This article was co-authored by Akshay Joshi, Chawisara Uswachoke, and Lihong Lao, who are students at Cornell University. This project was done as part of the Designing Data Products course at Cornell University that Lutz is teaching. Akshay is currently an MBA student at the Cornell SC Johnson College of Business, and will graduate in May 2018. Chawisara is a recent graduate who majored in Information Science, and is looking for data-driven job opportunities. Lihong is a Ph.D. student in Materials Science & Engineering, and will graduate in 2018 as well. Please reach out to them directly via LinkedIn if you would like them to join your team.

UPDATE — Oct 19th — 9:41pm

The dataset used is not offered by Airbnb but by Inside Airbnb an organization founded by Murray Cox. Inside Airbnb is independent of Airbnb. The data from Inside Airbnb is offered under the Creative Commons CC0 1.0 Universal (CC0 1.0) “Public Domain Dedication” license. Additionally, Murray commented that the model has an oversimplification which is the assumption that all rooms in a house can be rented out. There are housing and zoning regulations that affect Airbnb rentals and would not allow the house to be rented out in full.

Lutz Finger is Data Scientist in Residence at Cornell. He is the author of the book “Ask, Measure, Learn”. At Snap & LinkedIn he has built Data Science teams.

This article was originally published on my Forbes Blog.

Keynote Predictive Analytics 2014

[vc_row][vc_column width=”1/1″][vc_column_text] Here is slide overview of Ask Measure Learn… Yes, that’s right, you can spare yourself the hard work of reading the book. Check this slideshare out.[/vc_column_text][/vc_column][/vc_row][vc_row][vc_column width=”1/1″][vc_column_text]



Predicting is Nothing new?

The magician Alexander Seer promised as early as 1915 to KNOW, SEE and TELL it all. It took about a century longer until his marketing promises started coming true. The magical new term is PREDICTION.

Predictive analytics is nothing new for Quant people. Your insurance company already has lots of predictions about you. It knows how likely it is that you crash your car tomorrow or that you become sick. Also, retailers are studying your behavior very closely in order to offer you the right advertisements. (Here is a brilliant NYTimes article talking about how retailer Target started to predict customers’ pregnancies based on their purchase history.)

But discussions on big data and on predictive analytics seem to be all the hype. Searches on Google for Predictive Analytics have more than doubled in the last 2 years. Why is that?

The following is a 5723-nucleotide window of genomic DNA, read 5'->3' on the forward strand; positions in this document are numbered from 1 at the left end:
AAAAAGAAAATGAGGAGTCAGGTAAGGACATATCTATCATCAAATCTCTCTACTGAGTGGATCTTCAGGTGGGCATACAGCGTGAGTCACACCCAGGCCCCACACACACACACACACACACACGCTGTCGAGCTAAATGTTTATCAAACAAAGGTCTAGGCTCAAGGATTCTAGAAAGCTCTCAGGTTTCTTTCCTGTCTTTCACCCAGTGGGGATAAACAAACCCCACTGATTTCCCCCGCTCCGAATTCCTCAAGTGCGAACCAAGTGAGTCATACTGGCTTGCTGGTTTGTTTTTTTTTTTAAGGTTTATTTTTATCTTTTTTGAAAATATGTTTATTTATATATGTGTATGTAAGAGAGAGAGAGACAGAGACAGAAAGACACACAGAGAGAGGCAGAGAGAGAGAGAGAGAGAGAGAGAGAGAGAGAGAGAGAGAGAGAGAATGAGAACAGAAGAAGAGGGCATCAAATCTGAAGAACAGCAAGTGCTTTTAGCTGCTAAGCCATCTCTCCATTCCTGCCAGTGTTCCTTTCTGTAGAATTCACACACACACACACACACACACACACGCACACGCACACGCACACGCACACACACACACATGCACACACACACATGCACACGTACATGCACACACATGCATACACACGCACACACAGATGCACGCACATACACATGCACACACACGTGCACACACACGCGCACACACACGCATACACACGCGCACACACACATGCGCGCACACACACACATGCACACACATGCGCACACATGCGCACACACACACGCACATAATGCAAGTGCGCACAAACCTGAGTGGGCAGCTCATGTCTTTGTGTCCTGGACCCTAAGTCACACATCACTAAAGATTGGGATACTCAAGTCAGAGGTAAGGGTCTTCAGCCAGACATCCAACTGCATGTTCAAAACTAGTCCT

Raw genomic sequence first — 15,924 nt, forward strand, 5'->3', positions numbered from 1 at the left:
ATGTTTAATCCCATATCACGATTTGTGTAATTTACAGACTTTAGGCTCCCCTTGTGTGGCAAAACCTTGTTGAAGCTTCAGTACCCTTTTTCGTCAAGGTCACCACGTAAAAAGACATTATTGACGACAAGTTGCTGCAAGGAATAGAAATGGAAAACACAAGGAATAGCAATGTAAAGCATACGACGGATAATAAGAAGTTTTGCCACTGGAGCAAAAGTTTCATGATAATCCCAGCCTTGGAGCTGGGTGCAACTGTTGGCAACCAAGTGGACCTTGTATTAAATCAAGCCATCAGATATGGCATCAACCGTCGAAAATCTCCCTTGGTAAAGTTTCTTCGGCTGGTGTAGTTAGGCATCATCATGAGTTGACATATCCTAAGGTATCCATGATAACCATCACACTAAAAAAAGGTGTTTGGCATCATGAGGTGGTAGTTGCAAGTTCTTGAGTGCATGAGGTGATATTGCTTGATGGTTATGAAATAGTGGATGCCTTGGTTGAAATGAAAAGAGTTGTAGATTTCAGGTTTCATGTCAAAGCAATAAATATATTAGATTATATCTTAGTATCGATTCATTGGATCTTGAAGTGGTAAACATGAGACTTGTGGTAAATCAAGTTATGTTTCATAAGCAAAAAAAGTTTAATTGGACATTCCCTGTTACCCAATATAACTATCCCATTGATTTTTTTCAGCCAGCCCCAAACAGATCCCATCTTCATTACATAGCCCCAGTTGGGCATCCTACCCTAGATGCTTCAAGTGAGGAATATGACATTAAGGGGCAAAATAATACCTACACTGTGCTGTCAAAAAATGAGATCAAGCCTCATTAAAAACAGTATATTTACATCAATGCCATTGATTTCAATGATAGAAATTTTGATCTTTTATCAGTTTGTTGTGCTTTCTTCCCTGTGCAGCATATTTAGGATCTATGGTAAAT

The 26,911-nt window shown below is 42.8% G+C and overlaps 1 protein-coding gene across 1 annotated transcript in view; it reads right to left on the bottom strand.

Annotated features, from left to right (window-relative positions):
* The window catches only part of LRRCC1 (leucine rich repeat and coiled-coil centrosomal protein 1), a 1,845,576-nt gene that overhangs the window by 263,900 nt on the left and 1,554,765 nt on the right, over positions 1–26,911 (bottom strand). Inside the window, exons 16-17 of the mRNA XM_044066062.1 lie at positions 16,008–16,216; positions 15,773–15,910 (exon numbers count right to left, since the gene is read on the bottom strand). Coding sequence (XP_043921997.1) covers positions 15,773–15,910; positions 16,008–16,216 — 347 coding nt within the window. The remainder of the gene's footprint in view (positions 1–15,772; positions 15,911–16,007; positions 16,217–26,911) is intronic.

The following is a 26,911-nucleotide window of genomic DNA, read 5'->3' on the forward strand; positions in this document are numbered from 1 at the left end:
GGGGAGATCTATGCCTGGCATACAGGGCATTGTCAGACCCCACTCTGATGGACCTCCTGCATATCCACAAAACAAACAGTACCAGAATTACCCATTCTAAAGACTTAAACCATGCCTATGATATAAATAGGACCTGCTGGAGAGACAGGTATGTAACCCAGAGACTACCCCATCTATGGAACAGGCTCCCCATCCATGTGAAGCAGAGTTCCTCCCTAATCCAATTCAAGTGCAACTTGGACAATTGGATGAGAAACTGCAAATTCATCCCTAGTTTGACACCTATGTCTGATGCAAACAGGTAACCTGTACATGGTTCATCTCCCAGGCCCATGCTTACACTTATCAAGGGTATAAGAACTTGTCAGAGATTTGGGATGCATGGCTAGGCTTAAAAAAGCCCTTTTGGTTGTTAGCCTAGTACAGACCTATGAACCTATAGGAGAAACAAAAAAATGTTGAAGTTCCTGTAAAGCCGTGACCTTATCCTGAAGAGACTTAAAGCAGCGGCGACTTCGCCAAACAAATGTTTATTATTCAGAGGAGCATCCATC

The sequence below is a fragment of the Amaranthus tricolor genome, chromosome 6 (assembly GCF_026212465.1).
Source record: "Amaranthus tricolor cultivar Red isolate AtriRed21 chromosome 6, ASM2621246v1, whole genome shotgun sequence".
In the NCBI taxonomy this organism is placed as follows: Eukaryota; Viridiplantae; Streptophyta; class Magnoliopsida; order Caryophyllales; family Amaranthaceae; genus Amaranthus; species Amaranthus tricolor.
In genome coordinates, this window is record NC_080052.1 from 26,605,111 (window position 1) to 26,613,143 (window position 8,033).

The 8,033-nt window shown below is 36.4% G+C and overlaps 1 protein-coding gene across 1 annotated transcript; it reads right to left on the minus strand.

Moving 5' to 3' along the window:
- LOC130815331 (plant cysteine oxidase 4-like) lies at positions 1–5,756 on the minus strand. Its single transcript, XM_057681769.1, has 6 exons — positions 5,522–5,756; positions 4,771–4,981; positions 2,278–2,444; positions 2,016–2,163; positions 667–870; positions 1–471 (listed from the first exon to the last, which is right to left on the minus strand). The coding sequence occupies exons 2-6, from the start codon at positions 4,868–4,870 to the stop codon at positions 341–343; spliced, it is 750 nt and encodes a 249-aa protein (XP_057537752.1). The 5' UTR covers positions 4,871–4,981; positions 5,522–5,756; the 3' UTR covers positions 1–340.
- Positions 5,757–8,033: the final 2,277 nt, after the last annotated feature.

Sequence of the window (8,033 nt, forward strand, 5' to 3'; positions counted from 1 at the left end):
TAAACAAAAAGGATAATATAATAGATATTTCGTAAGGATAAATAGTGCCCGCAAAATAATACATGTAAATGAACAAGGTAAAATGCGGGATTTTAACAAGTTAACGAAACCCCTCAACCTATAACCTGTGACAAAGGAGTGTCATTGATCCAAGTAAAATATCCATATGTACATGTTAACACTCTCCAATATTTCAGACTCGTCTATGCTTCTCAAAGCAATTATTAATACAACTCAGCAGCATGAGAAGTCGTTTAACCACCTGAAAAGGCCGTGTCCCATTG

There are two main reasons for this increased focus: A) there is more data publicly available and B) the technology to process large amounts of data currently exists.

More Data

Today, more and more data is easily accessible to everyone. This is new, as the data your insurance company had about you and your peer group is highly confidential. But today Twitter gives out some parts of its 140 million tweets. Stackoverflow regularly allows one to download complete answers to questions. In addition to those companies, there are data markets which offer access to all kinds of data, free or paid.

Data today stands for a new class of economic assets. Today, internet savvy users are very much aware that they pays with their own data for the freemium model. Like Andrew Lewis said: “If you’re not paying for something, you’re not the customer; you’re the product being sold.”

Better Technology

The second reason for the high hopes of predictive analytics is that today, the technology exists to deal with large quantities of decentralized data. In the past, predictive analytics worked by ‘loading’ highly structured data into a big data warehouse and processing all of the data. This approach would be difficult if one were to deal with an unknown quantity of data, which can be stored anywhere, in any quality and in any structure.

A yellow stuffed elephant named Hadoop became the logo for this new technology. Apache Hadoop can query very large, distributed and loosely-structured datasets.

  • Instead of keeping all data in one database, one can work with distributed databases
  • Instead of doing all of the processing in one server, one can as well distribute the server power to many systems.
  • Instead of using structured content, one can also work with unstructured content.
  • Instead of ‘hindsight’ results, a business can get ‘near real-time’ results

Read here for one of the many overview articles on big enterprise data. Claudera, Hadoop, MReduce, and Greenplum are about to create a new revolution, one that could easily be bigger than the revolution created by Web 2.0. This technology will enable massive data to be analyzed, cruched and compared. Which in turn should allow us to predict and to do, which is exactly Alexander Seer promised: to KNOW, SEE and TELL it all.